SHANGHAI (Reuters) - Torrential rain is set to hit China’s eastern coastal regions this week after overwhelming large parts of the southwest, inundating villages and tourist spots and displacing more than 700,000 people, state weather forecasters said on Monday.
Nearly 14 million people in 26 different provinces had been affected by storms and floods by Friday, with 744,000 evacuated, the China Daily reported, citing the Ministry for Emergency Management. The ministry said 78 people have been confirmed dead or missing, with direct economic losses at 27.8 billion yuan ($3.93 billion).
Much of the damage has hit southwestern regions like Guangxi and Sichuan, and the municipality of Chongqing on the upper reaches of the Yangtze river last week experienced its worst floods since 1940.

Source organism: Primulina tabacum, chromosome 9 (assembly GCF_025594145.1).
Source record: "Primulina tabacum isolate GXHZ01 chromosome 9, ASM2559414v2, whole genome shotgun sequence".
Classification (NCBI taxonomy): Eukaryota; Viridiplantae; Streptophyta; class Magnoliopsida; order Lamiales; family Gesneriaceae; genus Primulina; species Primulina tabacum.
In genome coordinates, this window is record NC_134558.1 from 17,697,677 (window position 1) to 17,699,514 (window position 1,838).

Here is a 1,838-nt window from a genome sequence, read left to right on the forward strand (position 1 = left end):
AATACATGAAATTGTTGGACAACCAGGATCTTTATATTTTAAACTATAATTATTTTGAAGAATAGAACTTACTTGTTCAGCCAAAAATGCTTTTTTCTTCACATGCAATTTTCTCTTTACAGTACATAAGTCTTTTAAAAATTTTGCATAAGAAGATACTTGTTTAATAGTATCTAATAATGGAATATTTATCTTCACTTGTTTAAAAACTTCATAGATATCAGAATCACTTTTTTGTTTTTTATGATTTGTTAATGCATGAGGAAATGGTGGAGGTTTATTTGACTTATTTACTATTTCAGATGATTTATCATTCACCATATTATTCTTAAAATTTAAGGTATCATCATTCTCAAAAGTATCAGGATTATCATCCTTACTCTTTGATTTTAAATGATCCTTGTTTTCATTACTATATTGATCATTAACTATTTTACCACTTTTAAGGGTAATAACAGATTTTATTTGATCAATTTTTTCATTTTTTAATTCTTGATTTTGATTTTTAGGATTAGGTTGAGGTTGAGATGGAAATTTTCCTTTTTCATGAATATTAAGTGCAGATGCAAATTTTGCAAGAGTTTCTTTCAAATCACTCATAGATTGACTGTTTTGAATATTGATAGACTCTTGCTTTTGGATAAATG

But central and eastern regions are set to bear the brunt this week, with some facing 30mm to 50mm (1.2 inches to 2 inches) of rain per hour by Wednesday, the state meteorological bureau said.
Regions along the banks of the Yangtze and its tributaries are traditionally vulnerable to flooding in China’s summer, with the impact of heavy rainfall worsened by deforestation, dwindling flood plains and the diversion of natural river systems for hydropower and irrigation.
Rainfall has also been heavier than usual, with water volumes in 148 rivers already reaching emergency levels by mid-June. Local authorities are under instruction to pay attention to potential dam and reservoir collapses.
Some Yangtze tributaries have already experienced their worst floods ever, including the Xiaojinchuan in Sichuan province. The water resources ministry warned last week that other smaller rivers could be “stricken by major floods” and lakes are also under close scrutiny.
Authorities have promised to minimise flood damage in the city of Wuhan as it struggles to recover from the coronavirus outbreak.
Wuhan, which lies on the Yangtze, was hit by China’s last major floods in 1998, which killed more than 3,000 people and left 14 million homeless.
Reporting by David Stanway; Editing by Christian Schmollinger